The President gave the eulogy at the service and emphasized the word grace throughout his talk. Grace. One letter separates grace from the word race. Race- the reason for the murders. Yet those in the church during the funeral service emphasized grace rather than race.

Amazing!

2 Comments

Filed under Uncategorized

Iceland remains most peaceful nation in the world. U.S. is 94th

Homocides, fear of personal safety, militarization and involvement in wars keeps the UInited States way-low in rankings of ‘peaceful.’ Iceland ranked #1 while Syria was at the bottom.

Number 94, eh?

  

 

Comments Off on Iceland remains most peaceful nation in the world. U.S. is 94th

Filed under Uncategorized

Amplifying pugnacity, stupidity and rage.

One of my favorite, bookmarked authors on Pathos is Hank Fox who calls his blog, Citizen of Earth. Nice title. Hank is described by the title of his book “Red Neck Blue Collar Atheist: Simple Thoughts About Reason, Gods & Faith.”

 The title of my post is from the last sentence of his most recent post. He decries Internet ‘learning.’ You know, as in, “It’s true, I seen it on the Internet.” He uses the analogy of the importance of vaccinated kids in school with an educated citizenry, he says, Just so, the more people in a group who are educated and thoughtful and rational — the more who learn to THINK — the greater the herd immunity against stupidity.

Herd immunity against stupidity! There you go. Herd immunity. Great and long-standing tradition. You may know of a cultural tradition among some ‘primitive’ tribes which, at the birth of a new infant, each adult member of the tribe wets their finger with saliva and places it in the mouth of the baby. Herd immunity. I’m betting that the tribe elders never knew the science behind the act, yet it somehow protected the tribe from outside diseases.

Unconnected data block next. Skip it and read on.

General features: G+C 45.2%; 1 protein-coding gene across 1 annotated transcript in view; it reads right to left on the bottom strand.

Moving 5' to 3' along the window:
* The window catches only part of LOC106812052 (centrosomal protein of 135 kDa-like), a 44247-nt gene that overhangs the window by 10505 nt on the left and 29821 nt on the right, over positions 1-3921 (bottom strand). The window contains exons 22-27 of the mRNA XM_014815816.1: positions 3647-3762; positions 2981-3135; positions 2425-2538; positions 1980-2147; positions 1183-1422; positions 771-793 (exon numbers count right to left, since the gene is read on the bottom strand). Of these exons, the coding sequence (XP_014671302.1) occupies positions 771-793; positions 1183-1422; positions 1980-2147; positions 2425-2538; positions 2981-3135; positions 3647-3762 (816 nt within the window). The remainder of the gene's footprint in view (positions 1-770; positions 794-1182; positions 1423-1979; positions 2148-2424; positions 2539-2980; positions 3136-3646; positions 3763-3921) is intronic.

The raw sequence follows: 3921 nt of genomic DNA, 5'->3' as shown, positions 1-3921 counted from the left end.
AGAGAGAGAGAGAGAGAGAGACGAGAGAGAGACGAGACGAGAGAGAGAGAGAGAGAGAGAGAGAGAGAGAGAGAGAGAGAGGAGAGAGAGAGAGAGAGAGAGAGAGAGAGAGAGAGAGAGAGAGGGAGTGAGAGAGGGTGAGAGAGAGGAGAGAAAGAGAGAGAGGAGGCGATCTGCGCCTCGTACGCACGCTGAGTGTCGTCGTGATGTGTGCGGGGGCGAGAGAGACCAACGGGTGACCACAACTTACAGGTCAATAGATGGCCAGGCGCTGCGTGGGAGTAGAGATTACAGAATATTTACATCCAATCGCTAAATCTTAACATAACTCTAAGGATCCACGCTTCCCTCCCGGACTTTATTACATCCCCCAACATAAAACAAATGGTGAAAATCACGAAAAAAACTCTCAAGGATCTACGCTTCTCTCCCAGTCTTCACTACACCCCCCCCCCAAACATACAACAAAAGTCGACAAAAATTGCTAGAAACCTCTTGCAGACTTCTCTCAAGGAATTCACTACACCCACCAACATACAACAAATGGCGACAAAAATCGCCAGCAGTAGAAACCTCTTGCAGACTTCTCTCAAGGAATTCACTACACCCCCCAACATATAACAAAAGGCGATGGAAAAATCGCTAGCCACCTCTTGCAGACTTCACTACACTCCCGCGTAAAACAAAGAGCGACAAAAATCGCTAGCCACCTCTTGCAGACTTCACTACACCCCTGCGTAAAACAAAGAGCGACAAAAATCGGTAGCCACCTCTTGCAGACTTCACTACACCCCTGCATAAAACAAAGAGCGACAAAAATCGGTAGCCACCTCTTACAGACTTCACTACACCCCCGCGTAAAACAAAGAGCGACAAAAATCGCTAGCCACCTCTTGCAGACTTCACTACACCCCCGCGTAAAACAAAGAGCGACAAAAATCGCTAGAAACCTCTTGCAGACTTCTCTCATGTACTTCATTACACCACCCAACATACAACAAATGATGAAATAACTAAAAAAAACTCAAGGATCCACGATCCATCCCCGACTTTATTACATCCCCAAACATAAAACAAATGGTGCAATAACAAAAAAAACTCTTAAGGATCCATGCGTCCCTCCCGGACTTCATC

On the other hand, there is a movement underway here in the U.S. To not vaccinate children. Go figure! Even more scary is the movement to not send children to school. Home schooling they call it. It is very popular in the fundamentalist Christian movement. The Duggars. Ugh!

Why home schooling? I suppose there are several reasons but at the top of the list is science and religion. You know: the godless public school curriculum that includes the teaching of non-biblical science. Is there biblical science?  Sure- Genesis, in all of its intricate elegance. As a result, there are millions of children in our nation who are scientifically illiterate and who, quite possibly, will produce yet another generation of scientifically illiterate children. 

The month of May was the wettest May in the U.S. since the Weather Bureau has kept records. Yet California remains bone dry with water-use restrictions in effect throughout the state. It was also the warmest month in the history of the entire world. Both the Greenland and Antarctic glaciers are rapidly melting. Sea level is rising. 

Yet, climate change is a myth. Just ask the home-schoolers. Or the GOP presidential candidates and the voting base of the Republican Party. Or the Koch brothers. Or the Fossil Fuel industry.

“I seen it on the Internet.”

Worse yet, “I seen it on Fox News!”

  
Hank Fox

1 Comment

Filed under Uncategorized